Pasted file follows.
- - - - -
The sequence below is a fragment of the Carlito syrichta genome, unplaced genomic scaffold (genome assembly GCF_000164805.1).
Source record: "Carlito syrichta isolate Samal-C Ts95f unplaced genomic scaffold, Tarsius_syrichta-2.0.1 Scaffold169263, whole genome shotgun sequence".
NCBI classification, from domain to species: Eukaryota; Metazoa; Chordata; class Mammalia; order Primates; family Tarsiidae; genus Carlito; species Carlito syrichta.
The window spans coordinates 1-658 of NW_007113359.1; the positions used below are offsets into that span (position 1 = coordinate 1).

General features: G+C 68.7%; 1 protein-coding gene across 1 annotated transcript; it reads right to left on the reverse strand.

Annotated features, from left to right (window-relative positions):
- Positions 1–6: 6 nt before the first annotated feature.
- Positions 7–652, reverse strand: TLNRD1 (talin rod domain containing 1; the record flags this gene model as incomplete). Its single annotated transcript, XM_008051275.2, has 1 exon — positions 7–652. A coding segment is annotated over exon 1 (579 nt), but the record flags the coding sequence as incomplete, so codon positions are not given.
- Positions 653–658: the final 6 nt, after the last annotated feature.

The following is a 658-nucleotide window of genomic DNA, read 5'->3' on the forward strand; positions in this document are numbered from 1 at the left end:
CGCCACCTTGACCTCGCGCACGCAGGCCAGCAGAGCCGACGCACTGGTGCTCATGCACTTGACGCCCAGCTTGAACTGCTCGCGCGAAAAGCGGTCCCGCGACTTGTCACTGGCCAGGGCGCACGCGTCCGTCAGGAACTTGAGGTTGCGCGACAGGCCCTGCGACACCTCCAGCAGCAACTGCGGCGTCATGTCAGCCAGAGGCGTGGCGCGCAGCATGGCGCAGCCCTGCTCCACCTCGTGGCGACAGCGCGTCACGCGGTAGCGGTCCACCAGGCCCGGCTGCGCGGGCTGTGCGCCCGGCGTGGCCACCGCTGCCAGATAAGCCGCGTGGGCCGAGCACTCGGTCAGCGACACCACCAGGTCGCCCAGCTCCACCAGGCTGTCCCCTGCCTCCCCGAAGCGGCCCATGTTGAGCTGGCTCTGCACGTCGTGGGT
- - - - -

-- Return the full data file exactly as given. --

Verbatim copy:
The sequence below is a fragment of the Carlito syrichta genome, unplaced genomic scaffold (genome assembly GCF_000164805.1).
Source record: "Carlito syrichta isolate Samal-C Ts95f unplaced genomic scaffold, Tarsius_syrichta-2.0.1 Scaffold169263, whole genome shotgun sequence".
NCBI classification, from domain to species: Eukaryota; Metazoa; Chordata; class Mammalia; order Primates; family Tarsiidae; genus Carlito; species Carlito syrichta.
The window spans coordinates 1-658 of NW_007113359.1; the positions used below are offsets into that span (position 1 = coordinate 1).

General features: G+C 68.7%; 1 protein-coding gene across 1 annotated transcript; it reads right to left on the reverse strand.

Annotated features, from left to right (window-relative positions):
- Positions 1–6: 6 nt before the first annotated feature.
- Positions 7–652, reverse strand: TLNRD1 (talin rod domain containing 1; the record flags this gene model as incomplete). Its single annotated transcript, XM_008051275.2, has 1 exon — positions 7–652. A coding segment is annotated over exon 1 (579 nt), but the record flags the coding sequence as incomplete, so codon positions are not given.
- Positions 653–658: the final 6 nt, after the last annotated feature.

The following is a 658-nucleotide window of genomic DNA, read 5'->3' on the forward strand; positions in this document are numbered from 1 at the left end:
CGCCACCTTGACCTCGCGCACGCAGGCCAGCAGAGCCGACGCACTGGTGCTCATGCACTTGACGCCCAGCTTGAACTGCTCGCGCGAAAAGCGGTCCCGCGACTTGTCACTGGCCAGGGCGCACGCGTCCGTCAGGAACTTGAGGTTGCGCGACAGGCCCTGCGACACCTCCAGCAGCAACTGCGGCGTCATGTCAGCCAGAGGCGTGGCGCGCAGCATGGCGCAGCCCTGCTCCACCTCGTGGCGACAGCGCGTCACGCGGTAGCGGTCCACCAGGCCCGGCTGCGCGGGCTGTGCGCCCGGCGTGGCCACCGCTGCCAGATAAGCCGCGTGGGCCGAGCACTCGGTCAGCGACACCACCAGGTCGCCCAGCTCCACCAGGCTGTCCCCTGCCTCCCCGAAGCGGCCCATGTTGAGCTGGCTCTGCACGTCGTGGGT